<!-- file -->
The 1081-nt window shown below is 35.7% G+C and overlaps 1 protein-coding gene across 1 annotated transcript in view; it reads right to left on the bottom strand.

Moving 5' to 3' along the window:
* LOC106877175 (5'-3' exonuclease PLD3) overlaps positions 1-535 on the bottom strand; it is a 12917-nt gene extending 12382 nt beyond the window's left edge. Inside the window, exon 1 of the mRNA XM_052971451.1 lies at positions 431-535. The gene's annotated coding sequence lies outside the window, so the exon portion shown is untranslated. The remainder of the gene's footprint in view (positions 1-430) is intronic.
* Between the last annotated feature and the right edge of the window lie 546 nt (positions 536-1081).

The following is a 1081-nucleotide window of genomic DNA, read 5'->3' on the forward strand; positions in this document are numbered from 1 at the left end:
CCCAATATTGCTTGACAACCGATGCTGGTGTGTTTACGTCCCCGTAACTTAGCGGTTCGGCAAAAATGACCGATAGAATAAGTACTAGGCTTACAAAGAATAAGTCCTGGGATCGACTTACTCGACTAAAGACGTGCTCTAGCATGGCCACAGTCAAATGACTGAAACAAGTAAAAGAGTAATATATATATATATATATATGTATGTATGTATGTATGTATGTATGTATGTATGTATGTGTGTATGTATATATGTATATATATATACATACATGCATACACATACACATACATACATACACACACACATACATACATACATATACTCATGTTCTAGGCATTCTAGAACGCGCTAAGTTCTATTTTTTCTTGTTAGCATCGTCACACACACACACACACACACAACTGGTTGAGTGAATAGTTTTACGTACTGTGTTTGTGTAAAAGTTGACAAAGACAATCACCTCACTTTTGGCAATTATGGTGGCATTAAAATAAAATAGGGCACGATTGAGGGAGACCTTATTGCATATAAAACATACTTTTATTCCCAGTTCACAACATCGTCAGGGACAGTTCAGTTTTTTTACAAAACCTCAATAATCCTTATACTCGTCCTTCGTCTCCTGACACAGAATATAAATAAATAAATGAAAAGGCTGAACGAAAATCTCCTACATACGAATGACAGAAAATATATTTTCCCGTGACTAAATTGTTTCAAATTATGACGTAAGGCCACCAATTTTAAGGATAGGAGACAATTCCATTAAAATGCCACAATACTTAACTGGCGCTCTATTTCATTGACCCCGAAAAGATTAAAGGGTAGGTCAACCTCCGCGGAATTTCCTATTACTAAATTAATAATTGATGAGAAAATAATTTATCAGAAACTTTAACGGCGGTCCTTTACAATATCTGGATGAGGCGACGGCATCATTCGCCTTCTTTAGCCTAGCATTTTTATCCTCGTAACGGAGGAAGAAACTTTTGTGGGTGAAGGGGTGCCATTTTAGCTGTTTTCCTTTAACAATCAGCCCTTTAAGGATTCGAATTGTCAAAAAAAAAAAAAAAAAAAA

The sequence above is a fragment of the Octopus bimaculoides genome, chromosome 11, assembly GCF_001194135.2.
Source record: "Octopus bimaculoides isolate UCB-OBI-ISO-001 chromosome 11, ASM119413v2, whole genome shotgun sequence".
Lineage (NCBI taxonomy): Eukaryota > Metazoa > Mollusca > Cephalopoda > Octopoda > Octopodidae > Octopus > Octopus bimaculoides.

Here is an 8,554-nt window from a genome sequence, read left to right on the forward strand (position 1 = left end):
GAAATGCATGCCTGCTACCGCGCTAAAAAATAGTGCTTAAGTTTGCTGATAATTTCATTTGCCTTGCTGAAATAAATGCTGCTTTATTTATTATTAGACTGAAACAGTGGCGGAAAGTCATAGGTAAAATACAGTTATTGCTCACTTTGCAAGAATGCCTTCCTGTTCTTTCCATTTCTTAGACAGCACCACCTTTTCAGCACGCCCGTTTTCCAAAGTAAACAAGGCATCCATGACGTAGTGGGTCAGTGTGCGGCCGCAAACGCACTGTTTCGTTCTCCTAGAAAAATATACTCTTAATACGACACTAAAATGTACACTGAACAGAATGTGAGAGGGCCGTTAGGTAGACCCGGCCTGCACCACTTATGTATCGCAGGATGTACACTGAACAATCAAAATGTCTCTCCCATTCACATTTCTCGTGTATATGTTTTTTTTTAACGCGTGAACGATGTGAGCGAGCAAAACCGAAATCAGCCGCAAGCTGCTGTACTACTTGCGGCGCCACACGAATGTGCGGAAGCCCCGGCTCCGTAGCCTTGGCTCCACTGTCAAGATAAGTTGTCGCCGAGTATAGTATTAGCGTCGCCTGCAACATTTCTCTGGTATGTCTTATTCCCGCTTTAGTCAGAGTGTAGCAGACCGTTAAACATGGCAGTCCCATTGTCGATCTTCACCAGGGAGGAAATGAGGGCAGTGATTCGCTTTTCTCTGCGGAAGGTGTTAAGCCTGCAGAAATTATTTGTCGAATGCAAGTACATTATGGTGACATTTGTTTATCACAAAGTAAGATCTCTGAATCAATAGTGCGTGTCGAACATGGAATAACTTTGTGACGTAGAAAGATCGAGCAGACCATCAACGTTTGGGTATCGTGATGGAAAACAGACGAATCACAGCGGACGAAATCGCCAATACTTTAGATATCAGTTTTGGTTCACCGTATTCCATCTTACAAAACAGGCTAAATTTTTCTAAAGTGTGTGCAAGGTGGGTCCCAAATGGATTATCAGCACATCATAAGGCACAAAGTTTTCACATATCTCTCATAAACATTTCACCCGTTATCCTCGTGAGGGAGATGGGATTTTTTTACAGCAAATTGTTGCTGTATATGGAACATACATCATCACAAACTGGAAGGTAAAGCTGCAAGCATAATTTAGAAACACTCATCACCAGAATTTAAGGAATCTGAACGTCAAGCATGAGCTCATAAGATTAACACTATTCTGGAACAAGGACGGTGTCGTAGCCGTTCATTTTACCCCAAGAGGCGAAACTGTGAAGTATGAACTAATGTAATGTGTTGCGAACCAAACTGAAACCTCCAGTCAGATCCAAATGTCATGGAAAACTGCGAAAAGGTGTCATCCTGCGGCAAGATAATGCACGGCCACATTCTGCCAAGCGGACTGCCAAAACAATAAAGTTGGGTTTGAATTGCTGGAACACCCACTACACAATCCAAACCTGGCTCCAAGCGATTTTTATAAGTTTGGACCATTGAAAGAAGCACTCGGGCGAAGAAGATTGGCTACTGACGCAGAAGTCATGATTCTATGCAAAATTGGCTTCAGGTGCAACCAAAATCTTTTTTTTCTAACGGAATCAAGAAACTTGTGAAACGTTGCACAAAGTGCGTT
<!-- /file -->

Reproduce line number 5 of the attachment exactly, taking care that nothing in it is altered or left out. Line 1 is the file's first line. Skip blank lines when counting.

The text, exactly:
The following is a 1081-nucleotide window of genomic DNA, read 5'->3' on the forward strand; positions in this document are numbered from 1 at the left end: